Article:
Craft the Perfect Elevator Pitch

Do you find yourself struggling to tell others what makes your business so great, in a way that is succinct and clear? Perhaps you’ve left a networking function, luncheon, or even a social event wishing you had been able to find the words that could have helped formed a new business connection. If so, it’s time to work on your elevator pitch! Though this sales tactic has been around for decades, it’s still an effective business tool worth perfecting: In less than a minute, it arms you with a go-to tool that tells people what makes your business unique --and more importantly, makes them want to know more. 

Here’s how to do it.

Identify your mission statement.If you’ve ever written a formal business plan, you’ve probably developed a mission statement, which is a short snippet, no more than a few sentences long, that describes what your company does, and what it’s all about. But the vision you had before opening your business probably differs from some of the realities you learned firsthand—about your own product, industry, and the overall marketplace. If you’ve already written a mission statement, consider in what ways it has evolved or changed. If you’ve never written one, start by asking yourself the following: Why am I in this business? Who is my customer? Why do they buy from me? What image do I want to project?   Write honest answers to these questions, as briefly as possible. This will serve as the driving foundation to your elevator pitch.

Spice up your statements.Your mission statement helps you identify the key points you want to convey in an elevator pitch, but, by nature, it’s cut and dry, and  won’t serve as a natural conversation starter. Think about creative language that can inject into your mission statement to would add life to a conversation. When describing your customer base, are there colorful adjectives, or maybe a celebrity comparison you could use to paint a picture in the listeners mind? Likewise, if your product is easier to understand visually than verbally, try to “ground” the listener with familiar comparisons.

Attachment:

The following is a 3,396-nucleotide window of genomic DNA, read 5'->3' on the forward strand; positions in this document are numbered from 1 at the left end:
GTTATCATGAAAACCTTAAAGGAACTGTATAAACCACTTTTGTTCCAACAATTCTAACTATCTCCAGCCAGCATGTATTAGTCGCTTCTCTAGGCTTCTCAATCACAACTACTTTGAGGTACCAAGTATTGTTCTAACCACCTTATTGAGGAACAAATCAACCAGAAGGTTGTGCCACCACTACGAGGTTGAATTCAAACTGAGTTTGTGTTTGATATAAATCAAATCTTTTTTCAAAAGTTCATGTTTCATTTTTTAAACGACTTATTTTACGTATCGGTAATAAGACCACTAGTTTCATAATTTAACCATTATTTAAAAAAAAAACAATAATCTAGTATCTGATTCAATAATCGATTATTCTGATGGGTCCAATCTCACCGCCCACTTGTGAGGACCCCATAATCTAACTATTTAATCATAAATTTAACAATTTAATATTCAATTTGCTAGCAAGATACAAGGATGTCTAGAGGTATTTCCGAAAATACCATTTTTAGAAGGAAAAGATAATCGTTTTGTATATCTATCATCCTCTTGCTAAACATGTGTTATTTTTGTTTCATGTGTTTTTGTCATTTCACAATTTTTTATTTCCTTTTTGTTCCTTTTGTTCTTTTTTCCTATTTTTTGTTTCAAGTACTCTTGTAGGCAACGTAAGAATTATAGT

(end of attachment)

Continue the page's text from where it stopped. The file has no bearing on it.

Make it about the listener. Because an effective elevator pitch is less than a minute long, it needs to be an attention grabber.  The best way to interest a person? Talk about them! Chris Westfall, author of The NEW Elevator Pitch says the secret to a pitch that is both effective and memorable is striking a personal chord in the listener. Consider the elevator pitches of politicians: Most have impressive education and professional backgrounds, but they rarely tout those accomplishments. Instead, their focus is what they’ll do for the listener. Your elevator pitch is no different.  Form a succinct way to describe yourself professionally and personally, but consider unexpected twists that will interest the listener, and ideally, stimulate additional conversation.  Once you’ve delivered your pitch, ask them an open-ended question (that can’t be answered “yes” or “no”), and let the conversation unfold.

Stephanie Taylor Christensen is a former financial services marketer turned stay at home working mom, yoga instructor and freelance writer covering personal finance, small business,consumer issues, work-life balance and health/wellness topics for ForbesWoman, Minyanville , SheKnows , Mint , Intuit Small Business, Investopedia and several other online properties. She is also the founder of Wellness On Less and Om for Mom prenatal yoga. Stephanie wrote this feature article exclusively for Debbie (, an organization dedicated to helping small businesses succeed.